Children need to experience adventure with their Dads. I am talking about real life adventure, not just video games. Helen Keller said, “Life is either a daring adventure or nothing.”
I remember my dad talking to me as a young boy about the difference between experiential adventures and vicarious adventures. He said that there are three types of adventure:
Firstly – active adventures. Those that you experience first-hand, in the flesh, usually with other people.
Secondly – by reading adventure books. Your imagination creates scenes from the words you read. This is a good thing. My Dad was a strong advocate of reading and science shows this is the truth.
Thirdly – totally passive adventures that you enjoy through either watching a movie or playing video games. For many children today, that is all they ever experience.
My Dad brought me up to put a premium on active adventure, which, looking back, was a very wise move.
When Dads4Kids first started the Good to Great Fathering Course, we realised that we had to get both Dads and kids away from the TV and video games, and create a weekend of good old-fashioned family fun and adventure.
The Dads4Kids Fun Camp was born, and it has become an annual event in the Dads4Kids Calendar; some Dads and their kids travel quite a way to be part of it.
What are the key ingredients in having a successful active adventure with your children that will be both fun and exciting?
Firstly, you have to be prepared to JOIN with others. Someone once said, “Life was meant for good friends and great adventures”.
In this case the smallest number of people you have to take with you is your child. Better still, go with other Dads and their children to help create even greater memories. The Dads4Kids Fun Camp scores well in that regard. A great group of Dads and their children joining together to make lasting friendships and memories.
I will use the acronym JOIN as my basis to explain the four key secrets to having a successful active adventure with your children.
J – Journey.
An adventure first requires some sort of journey to your destination. Choose a place where half the fun is getting there. As J R Tolkien said in Lord of the Rings, “It’s a dangerous business, Frodo, going out your door. You step onto the road, and if you don’t keep your feet, there’s no knowing where you might be swept off to”. John Steinbeck put it this way, “People don’t take trips, trips take people”.
O – Outdoors.
Yes, you can have an indoor adventure, but an outdoor adventure is a billion times better. Going to a remote location in the wilderness is half the excitement but having your adventure in the outdoors connects you with forces beyond yourself.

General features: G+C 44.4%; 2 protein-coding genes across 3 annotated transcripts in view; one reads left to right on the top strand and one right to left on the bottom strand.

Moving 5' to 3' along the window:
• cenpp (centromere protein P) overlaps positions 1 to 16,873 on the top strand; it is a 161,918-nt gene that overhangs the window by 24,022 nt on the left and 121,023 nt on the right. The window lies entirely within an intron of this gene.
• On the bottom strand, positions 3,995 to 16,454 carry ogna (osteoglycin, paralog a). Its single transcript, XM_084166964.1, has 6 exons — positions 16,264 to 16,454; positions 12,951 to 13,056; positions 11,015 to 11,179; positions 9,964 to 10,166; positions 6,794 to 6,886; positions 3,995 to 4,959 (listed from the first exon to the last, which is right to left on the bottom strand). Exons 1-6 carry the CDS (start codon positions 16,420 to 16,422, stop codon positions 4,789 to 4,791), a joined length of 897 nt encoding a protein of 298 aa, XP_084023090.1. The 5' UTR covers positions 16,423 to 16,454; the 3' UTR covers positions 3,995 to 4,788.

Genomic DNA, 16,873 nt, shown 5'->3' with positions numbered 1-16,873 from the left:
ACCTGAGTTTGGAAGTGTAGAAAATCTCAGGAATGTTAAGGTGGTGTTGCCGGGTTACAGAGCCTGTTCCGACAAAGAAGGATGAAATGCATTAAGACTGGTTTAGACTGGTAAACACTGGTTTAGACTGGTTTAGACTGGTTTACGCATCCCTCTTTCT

Think about it. We live, or tend to live, in controlled environments. We live in homes in quiet suburban streets and most of us are surrounded by concrete, steel and glass (at work and school anyway).
The best place to have an adventure with your children is in some level of wilderness or wildness as the shortened form would indicate. There is something amazingly wonderful about sitting around a campfire at night with a bunch of Dads and their children. Better still, looking up at the stars in the clear night sky when camping and getting a sense of the vastness of the universe.
Leslie Stephens said, “The wilderness provides an environment for a child’s inner life to develop because it requires him to be constantly aware of his surroundings”. Edward Abbey wisely said, “Wilderness is not a luxury but a necessity of the human spirit”.
I – Injoy.
You will only find this word in the Urban Dictionary because it is a relatively new creation. “Injoy is stronger than enjoy, for injoy is more of joy filling you from the inside of yourself. Having internal joy.”
I often say that children spell love F-U-N. Scientists say that having fun is good for you. Joy is linked to fun, but joy becomes irrepressible when you mix it with a journey to the outdoors laced with adventure and joined by friends. Memories are made of it. “To get the full value of joy you must have someone to divide it with” – Mark Twain.
N – Now.
We need to live in the now, just as our children do, if we are to have a successful active adventure with our kids. What is the greatest enemy of living in the now? Our current preoccupation with our screens.
Emily Dickinson said, “Forever is composed of nows”. A.A. Milne said it beautifully in Winnie-the-Pooh:
“What day is it?” asked Pooh. “It’s today”, squeaked Piglet. “My favorite day”, said Pooh.
That’s why it is so important to get away to the no-reception areas in the wilderness, away from our mobile phones. They are wonderful servants but terrible masters. Adventure is always in the now!
I encourage you to take your children into the outdoors for an adventure. You will never regret it. The wilderness is waiting.
Yours for more adventure,
PS: Fancy an adventure with your children? Come to the Dads4Kids Fun Camp at Wollondilly River in the southern tablelands of NSW, 1 & 2 November 2019.
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Journey to Bethlehem takes the story of Jesus' birth and repackages it as an upbeat and joy-filled family-fun musical adventure. Support this film so that more quality Christian movies hit the big screen!
Opportunities to seek out adventure are only limited by your imagination and budget, but there are ways to escape inexpensively. An adventure together was exactly what the girls and I needed, and an educational road trip could be a good place to start.